Thursday, May 08, 2008

The Great One

In 1996 I had the pleasure and responsibility of mounting a show for 500 radio personalities and programmers on The General Jackson Riverboat at Opryland USA in Nashville, TN. As an employee of the Nashville division of RCA Records I had direct access to the large roster of gifted artists that graced RCA and its affiliated labels. With little hesitation I put together a 2-hour presentation that included live performances by Alabama, Clint Black, Martina McBride, Lorrie Morgan, Kenny Chesney, Mindy McCready, Lonestar and Sarah Evans. With that lineup how could I lose? Well, the event was a huge success until the final act walked onto the stage. When that happened it went from huge success to a once-in-a-lifetime experience. The combined performances of all those who preceded him on that stage that night could not hold a candle to the final 15 minutes in which Eddy Arnold made the world go away.
In planning this event I consulted often with my friend and boss, Joe Galante, regarding the acts we should highlight and the order in which they should be presented. I recall mentioning that I was conflicted about Eddy’s health and stamina and my belief that his stature dictated he should be the one to close the show. With a bit of apprehension and utter respect for Eddy, Joe and I placed him in the proper chronology - the last one to grace that stage. We also kept his scheduled appearance a secret.
Mr. Arnold was 77 years old that night and when the house lights went dark and Gerry House announced, ‘Ladies and gentlemen, Mr. Eddy Arnold,’ the entire venue unraveled with shouts, astonishment, thunderous applause, stamping feet and a prolonged standing ovation. He strolled slowly to a stool and microphone center stage dressed in a handsome suit, an elegant white shirt and a bolo tie with a gut string guitar strapped across his broad shoulders. Almost 60 years later Eddy Arnold was a beloved superstar.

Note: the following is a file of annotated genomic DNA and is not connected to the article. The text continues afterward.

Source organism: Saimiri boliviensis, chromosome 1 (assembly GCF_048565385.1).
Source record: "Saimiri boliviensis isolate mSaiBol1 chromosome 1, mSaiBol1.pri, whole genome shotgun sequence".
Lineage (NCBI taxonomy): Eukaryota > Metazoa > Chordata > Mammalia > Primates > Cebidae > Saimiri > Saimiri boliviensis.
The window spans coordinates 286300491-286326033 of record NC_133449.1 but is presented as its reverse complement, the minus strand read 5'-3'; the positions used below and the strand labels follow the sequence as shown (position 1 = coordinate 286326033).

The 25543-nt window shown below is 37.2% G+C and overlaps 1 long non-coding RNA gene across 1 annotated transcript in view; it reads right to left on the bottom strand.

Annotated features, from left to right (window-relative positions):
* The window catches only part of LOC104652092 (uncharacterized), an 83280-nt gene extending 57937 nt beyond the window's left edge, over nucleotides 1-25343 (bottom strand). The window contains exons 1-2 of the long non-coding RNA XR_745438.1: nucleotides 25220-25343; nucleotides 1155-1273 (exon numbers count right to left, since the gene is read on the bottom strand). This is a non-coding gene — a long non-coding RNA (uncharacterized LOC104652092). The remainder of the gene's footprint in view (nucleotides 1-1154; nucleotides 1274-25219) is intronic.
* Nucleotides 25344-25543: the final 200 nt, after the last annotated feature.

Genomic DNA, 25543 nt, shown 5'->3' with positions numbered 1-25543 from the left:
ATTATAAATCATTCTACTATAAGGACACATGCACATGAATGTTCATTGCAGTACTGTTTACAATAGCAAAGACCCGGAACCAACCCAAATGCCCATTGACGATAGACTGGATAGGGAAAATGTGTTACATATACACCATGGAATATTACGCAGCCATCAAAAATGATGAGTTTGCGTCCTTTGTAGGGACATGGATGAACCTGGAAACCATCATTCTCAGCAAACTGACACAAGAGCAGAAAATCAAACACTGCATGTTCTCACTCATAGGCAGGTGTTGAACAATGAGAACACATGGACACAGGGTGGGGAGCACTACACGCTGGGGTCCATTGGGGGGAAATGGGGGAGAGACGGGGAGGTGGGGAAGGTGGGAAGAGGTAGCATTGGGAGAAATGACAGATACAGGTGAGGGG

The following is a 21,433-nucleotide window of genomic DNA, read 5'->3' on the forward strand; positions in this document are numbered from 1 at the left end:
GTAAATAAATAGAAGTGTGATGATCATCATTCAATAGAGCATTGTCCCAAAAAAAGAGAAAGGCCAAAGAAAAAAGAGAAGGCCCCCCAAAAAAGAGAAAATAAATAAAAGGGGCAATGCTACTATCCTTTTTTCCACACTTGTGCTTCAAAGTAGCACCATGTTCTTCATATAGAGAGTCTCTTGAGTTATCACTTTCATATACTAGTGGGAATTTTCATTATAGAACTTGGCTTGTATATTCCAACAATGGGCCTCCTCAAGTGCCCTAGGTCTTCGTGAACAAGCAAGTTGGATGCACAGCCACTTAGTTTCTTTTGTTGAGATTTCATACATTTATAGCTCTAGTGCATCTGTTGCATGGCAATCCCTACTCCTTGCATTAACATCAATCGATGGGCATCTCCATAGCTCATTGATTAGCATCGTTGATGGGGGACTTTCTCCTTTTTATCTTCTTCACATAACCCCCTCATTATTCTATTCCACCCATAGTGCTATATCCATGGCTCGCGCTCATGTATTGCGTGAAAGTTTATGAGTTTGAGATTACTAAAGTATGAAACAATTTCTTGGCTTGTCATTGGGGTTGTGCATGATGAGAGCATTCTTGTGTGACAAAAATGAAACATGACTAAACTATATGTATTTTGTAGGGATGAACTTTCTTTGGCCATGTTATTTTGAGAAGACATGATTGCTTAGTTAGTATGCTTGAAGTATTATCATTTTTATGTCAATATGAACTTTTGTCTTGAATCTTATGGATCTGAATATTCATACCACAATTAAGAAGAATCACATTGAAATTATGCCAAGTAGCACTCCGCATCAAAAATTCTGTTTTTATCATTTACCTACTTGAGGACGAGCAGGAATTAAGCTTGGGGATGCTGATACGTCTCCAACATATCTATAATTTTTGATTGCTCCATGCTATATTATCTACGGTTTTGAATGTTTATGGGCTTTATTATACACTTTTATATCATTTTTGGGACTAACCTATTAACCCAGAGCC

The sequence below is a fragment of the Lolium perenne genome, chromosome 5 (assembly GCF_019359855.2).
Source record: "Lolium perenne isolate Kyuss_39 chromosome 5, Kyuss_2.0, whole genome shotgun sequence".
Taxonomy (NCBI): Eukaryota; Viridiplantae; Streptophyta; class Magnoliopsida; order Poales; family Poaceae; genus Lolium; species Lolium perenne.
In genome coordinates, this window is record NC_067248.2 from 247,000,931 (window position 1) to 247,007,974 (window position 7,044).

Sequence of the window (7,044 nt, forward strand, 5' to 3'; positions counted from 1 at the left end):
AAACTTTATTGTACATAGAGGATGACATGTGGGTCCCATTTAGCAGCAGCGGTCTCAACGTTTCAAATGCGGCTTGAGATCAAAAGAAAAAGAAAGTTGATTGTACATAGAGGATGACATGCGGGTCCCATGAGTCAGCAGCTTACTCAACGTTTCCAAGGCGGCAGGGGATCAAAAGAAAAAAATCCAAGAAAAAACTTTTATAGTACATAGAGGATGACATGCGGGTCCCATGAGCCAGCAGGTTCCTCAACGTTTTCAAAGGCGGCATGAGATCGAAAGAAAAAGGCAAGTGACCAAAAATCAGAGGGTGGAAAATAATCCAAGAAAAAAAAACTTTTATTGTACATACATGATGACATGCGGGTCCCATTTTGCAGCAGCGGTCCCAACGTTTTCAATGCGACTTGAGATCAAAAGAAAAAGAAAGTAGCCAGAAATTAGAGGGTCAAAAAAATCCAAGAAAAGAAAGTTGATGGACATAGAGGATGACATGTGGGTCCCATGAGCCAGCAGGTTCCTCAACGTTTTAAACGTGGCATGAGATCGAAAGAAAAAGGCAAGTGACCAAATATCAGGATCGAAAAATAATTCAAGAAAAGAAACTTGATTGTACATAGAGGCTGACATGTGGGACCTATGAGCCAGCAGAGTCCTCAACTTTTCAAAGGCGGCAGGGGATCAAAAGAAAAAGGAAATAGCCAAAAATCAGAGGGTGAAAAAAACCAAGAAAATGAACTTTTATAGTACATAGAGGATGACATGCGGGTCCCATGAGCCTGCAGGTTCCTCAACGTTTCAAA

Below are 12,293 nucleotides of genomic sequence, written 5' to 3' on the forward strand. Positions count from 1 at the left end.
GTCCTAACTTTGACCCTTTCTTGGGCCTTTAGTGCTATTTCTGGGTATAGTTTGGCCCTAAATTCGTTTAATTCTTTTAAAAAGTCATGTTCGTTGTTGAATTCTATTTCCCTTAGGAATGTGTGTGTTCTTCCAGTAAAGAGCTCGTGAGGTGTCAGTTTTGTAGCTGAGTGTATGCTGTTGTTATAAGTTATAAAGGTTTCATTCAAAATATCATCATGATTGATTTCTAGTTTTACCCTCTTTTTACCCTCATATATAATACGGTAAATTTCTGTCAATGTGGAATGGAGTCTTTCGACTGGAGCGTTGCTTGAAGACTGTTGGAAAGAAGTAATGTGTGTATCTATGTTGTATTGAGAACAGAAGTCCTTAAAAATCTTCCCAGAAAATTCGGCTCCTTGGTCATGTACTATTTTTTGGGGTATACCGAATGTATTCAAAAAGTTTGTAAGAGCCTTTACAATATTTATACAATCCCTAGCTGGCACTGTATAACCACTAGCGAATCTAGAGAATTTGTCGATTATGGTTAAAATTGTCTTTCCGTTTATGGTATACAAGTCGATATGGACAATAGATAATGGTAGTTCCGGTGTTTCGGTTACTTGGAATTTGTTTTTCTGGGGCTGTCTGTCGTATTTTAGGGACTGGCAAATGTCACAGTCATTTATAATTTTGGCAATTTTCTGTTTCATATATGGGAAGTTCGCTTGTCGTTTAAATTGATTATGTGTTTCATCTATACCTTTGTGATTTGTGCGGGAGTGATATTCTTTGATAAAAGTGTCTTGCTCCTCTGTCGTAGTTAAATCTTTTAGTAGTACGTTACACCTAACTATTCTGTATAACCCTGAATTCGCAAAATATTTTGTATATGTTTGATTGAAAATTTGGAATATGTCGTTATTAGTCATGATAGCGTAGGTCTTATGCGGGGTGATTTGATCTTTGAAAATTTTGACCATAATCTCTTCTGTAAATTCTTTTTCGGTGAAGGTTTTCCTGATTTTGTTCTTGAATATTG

The effortless and good-humored performance that transpired over those next 20 minutes was as graceful and complete as any I had ever witnessed. As Eddy moved his pure and familiar voice across the melodies of those classic songs I quietly slipped through the crowd and whispered to each of our newly-signed acts, ‘I hope you’re taking notes.’ The response from the crowd at the end of Mr. Arnold’s set was more enthusiastic than his entrance.
Stories abound in this town about the legends that laid the foundation of Nashville’s music industry. Chet Atkins, Roger Miller and Billy Sherrill seem to be at the center of most of them. But there is no shortage of stories about Mr. Arnold. The most-repeated is the one in which it is alleged that a woman saw him cutting his lawn on a riding mower, pulled her car into his driveway and, not knowing who he was asked, ‘What do you charge for that?’ Eddy responded, ‘The lady who lives here let’s me sleep with her.’ 
Given my 15 minutes of undeserved, record executive fame I had the privilege of spending a good deal of time with Eddy and his wife, Sally. They were kind, funny, down-to-earth, unpretentious and generous. I saw Joe a couple weeks ago and he mentioned to me that Sally had passed away earlier this winter – a fact that had eluded me. He also said that Eddy wasn’t doing very well but that he had just spoken with him and he wants to make another record. Joe told him, ‘As soon as you get out of here we’ll get to work on that new record.’
Eddy Arnold
‘Go rest high on that mountain’


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